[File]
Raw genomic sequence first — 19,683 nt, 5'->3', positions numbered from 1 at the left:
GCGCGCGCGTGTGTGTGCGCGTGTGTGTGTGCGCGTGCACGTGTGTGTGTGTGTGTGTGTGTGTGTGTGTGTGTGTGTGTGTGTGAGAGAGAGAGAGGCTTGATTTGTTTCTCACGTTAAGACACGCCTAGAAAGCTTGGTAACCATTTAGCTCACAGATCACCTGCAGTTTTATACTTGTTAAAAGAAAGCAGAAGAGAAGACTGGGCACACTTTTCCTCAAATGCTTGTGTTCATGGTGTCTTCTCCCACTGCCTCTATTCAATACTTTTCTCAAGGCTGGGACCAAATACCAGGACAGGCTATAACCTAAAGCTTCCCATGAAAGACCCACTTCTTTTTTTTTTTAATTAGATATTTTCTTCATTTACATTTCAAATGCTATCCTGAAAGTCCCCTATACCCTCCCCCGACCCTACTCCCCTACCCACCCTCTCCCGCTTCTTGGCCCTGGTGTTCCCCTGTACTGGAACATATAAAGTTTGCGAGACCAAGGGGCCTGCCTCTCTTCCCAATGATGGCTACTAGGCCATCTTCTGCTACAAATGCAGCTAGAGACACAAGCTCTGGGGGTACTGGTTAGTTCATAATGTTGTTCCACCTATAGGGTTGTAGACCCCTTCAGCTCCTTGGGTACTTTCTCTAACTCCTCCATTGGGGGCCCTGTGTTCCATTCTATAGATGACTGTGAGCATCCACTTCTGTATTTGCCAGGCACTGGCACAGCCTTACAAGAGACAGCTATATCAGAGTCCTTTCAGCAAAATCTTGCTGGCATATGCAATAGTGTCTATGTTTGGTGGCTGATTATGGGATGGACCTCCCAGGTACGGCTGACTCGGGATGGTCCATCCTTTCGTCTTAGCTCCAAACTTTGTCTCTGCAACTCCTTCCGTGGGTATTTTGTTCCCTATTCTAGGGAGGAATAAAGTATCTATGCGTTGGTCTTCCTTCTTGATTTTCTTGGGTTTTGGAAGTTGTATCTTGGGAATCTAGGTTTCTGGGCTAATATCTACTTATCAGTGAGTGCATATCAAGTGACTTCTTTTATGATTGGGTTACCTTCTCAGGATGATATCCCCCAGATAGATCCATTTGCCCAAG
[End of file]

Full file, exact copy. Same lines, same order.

Raw genomic sequence first — 19,683 nt, 5'->3', positions numbered from 1 at the left:
GCGCGCGCGTGTGTGTGCGCGTGTGTGTGTGCGCGTGCACGTGTGTGTGTGTGTGTGTGTGTGTGTGTGTGTGTGTGTGTGTGTGAGAGAGAGAGAGGCTTGATTTGTTTCTCACGTTAAGACACGCCTAGAAAGCTTGGTAACCATTTAGCTCACAGATCACCTGCAGTTTTATACTTGTTAAAAGAAAGCAGAAGAGAAGACTGGGCACACTTTTCCTCAAATGCTTGTGTTCATGGTGTCTTCTCCCACTGCCTCTATTCAATACTTTTCTCAAGGCTGGGACCAAATACCAGGACAGGCTATAACCTAAAGCTTCCCATGAAAGACCCACTTCTTTTTTTTTTTAATTAGATATTTTCTTCATTTACATTTCAAATGCTATCCTGAAAGTCCCCTATACCCTCCCCCGACCCTACTCCCCTACCCACCCTCTCCCGCTTCTTGGCCCTGGTGTTCCCCTGTACTGGAACATATAAAGTTTGCGAGACCAAGGGGCCTGCCTCTCTTCCCAATGATGGCTACTAGGCCATCTTCTGCTACAAATGCAGCTAGAGACACAAGCTCTGGGGGTACTGGTTAGTTCATAATGTTGTTCCACCTATAGGGTTGTAGACCCCTTCAGCTCCTTGGGTACTTTCTCTAACTCCTCCATTGGGGGCCCTGTGTTCCATTCTATAGATGACTGTGAGCATCCACTTCTGTATTTGCCAGGCACTGGCACAGCCTTACAAGAGACAGCTATATCAGAGTCCTTTCAGCAAAATCTTGCTGGCATATGCAATAGTGTCTATGTTTGGTGGCTGATTATGGGATGGACCTCCCAGGTACGGCTGACTCGGGATGGTCCATCCTTTCGTCTTAGCTCCAAACTTTGTCTCTGCAACTCCTTCCGTGGGTATTTTGTTCCCTATTCTAGGGAGGAATAAAGTATCTATGCGTTGGTCTTCCTTCTTGATTTTCTTGGGTTTTGGAAGTTGTATCTTGGGAATCTAGGTTTCTGGGCTAATATCTACTTATCAGTGAGTGCATATCAAGTGACTTCTTTTATGATTGGGTTACCTTCTCAGGATGATATCCCCCAGATAGATCCATTTGCCCAAG